7 reasons for Philly fans to root for the Chiefs in Super Bowl LIV

The Eagles aren’t in the contest, so might as well pick a side.

Andy Reid: AP Photo / Brynn Anderson; Skyline: Danya Henninger / Billy Penn

Andy Reid couldn’t win a Super Bowl in Philadelphia despite coming tantalizingly close, an undeniable fact which some will never forgive.

But as head coach in Kansas City, Reid has the chance to accomplish what he couldn’t in 14 seasons with the Eagles as his team takes on the San Francisco 49ers in Super Bowl LIV.

Combined with Philly’s many other connections to the Chiefs — plus the potential beef that exists when it comes to SF — it only makes sense to pull for Big Red this Sunday.

Here’s seven reasons Philly fans should root for Kansas City to take home the 2020 Lombardi Trophy.

The Reid years were actually pretty good

Six division championships. Five conference titles. What’s that about not knowing what you have till it’s gone?

Though the Birds missed two consecutive postseasons near the end of his tenure, Reid was a solid leader through most of his time in Philadelphia — despite his infuriating style of clock management (or lack thereof). Proof is in the numbers: with 130 Ws, he won more than twice as many games as any other Eagles coach in history.

Plus, he obviously gets us. On the city’s infamous proclivity for booing, “If you can withstand the pressure of Philadelphia, then you become a Philadelphian,” Reid said this week from Miami.

Merrill Reese says so

If the “voice of the Eagles” says to support another team, who are we to argue? The veteran WIP sportscaster has been calling Philly football games since 1977, making him the longest-serving play-by-play announcer in the NFL.

On Friday, Reese posted he was excited about the prospect of watching the Chiefs’ phenom QB Patrick Mahomes, and that “Rooting for Andy Reid is easy.”

Iconoclastic South Philly bar deserves it

It takes bravery to even profess your loyalty to a team other than the Eagles when you’re surrounded by Philly fans, but to devote a whole bar to one of the enemies? That’s an act of pure chutzpah.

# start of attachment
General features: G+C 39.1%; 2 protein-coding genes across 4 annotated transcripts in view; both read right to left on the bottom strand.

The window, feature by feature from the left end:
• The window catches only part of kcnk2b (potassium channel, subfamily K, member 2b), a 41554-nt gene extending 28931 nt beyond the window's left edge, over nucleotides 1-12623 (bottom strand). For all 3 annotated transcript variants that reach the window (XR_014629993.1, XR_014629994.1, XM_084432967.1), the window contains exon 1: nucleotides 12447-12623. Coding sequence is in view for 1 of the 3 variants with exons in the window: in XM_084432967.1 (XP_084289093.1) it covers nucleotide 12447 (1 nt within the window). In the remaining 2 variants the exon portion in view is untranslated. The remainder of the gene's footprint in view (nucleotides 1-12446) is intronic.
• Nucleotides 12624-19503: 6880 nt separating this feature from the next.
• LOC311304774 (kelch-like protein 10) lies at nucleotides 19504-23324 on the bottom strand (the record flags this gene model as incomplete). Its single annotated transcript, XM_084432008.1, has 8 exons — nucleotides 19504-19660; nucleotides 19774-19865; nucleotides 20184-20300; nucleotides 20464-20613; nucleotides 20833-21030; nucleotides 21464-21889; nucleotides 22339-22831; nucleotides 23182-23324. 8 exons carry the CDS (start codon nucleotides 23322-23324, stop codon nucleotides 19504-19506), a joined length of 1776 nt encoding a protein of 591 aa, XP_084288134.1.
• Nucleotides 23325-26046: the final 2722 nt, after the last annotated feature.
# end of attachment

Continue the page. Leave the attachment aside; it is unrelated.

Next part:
The ownership of Big Charlie’s Saloon has been doing it for more than four decades. Since the 1970s, ever since late founder Charlie Stacio won a bet on Kansas City, the tavern at 11th and McKean has been Chiefs territory — and that kind of die hard dedication deserves a win.

Jason Kelce’s brother

Eagles center Jason Kelce became the breakout star of Philly’s Super Bowl win after the heartfelt, rousing (NSFW) speech he gave from the Art Museum steps during the victory parade. It’d be pretty satisfying to see him so overcome with emotion again — which there’s little doubt will happen if the Chiefs pull it off.

Why? Kelce’s baby brother Travis is a tight end for Kansas City. Just two years apart in age, the duo grew up together in Cleveland Heights, Ohio, and are still extremely close.

There’s even a bobblehead commemorating the Pro Bowler siblings.

LeSean McCoy wants to retire an Eagle

Chiefs running back LeSean McCoy has had his share of public squabbles in Philly.

The former Eagles starter, who was drafted onto the team in 2009, caught major flack for leaving a 20-cent tip at a Northern Liberties restaurant during his last year here. After he was traded to Buffalo, he returned on visit and got into a physical fight with off-duty police officers outside an Old City bar.

But it turns out that Shady, who holds the Eagles franchise record for rushing with 6,792 total yards, considers himself a Philadelphian at heart. During a press conference last week, he said he wanted to retire as an Eagle.

Lots of other former Eagles are on the Chiefs

NFL rosters move around a lot, so it’s not surprising some former Eagles are currently suiting up for Kansas City. What is notable is how many — although you can credit Reid with purposely bringing some of them in.

In addition to McCoy, at least eight players and coaches have been on the Birds’ payroll at some point in the past couple decades, according to NJ.com. That includes Stephen Wisniewski, an instrumental part of Philly’s Super Bowl win.

The Niners appropriated Boyz II Men

It’s better to be a booster than a hater, but in the negative column for San Francisco is the horror Philly fans felt seeing Boyz II Men dressed in 49ers gear.

The Philadelphia hip-hop legends were tapped to sing the national anthem at Levi’s Stadium, kicking off the NFC Championship game that ended up sending the Niners to the Big Game.

Sorry, but “Motown San Francisco” just doesn’t have the same ring. Chiefs Kingdom, go get some.

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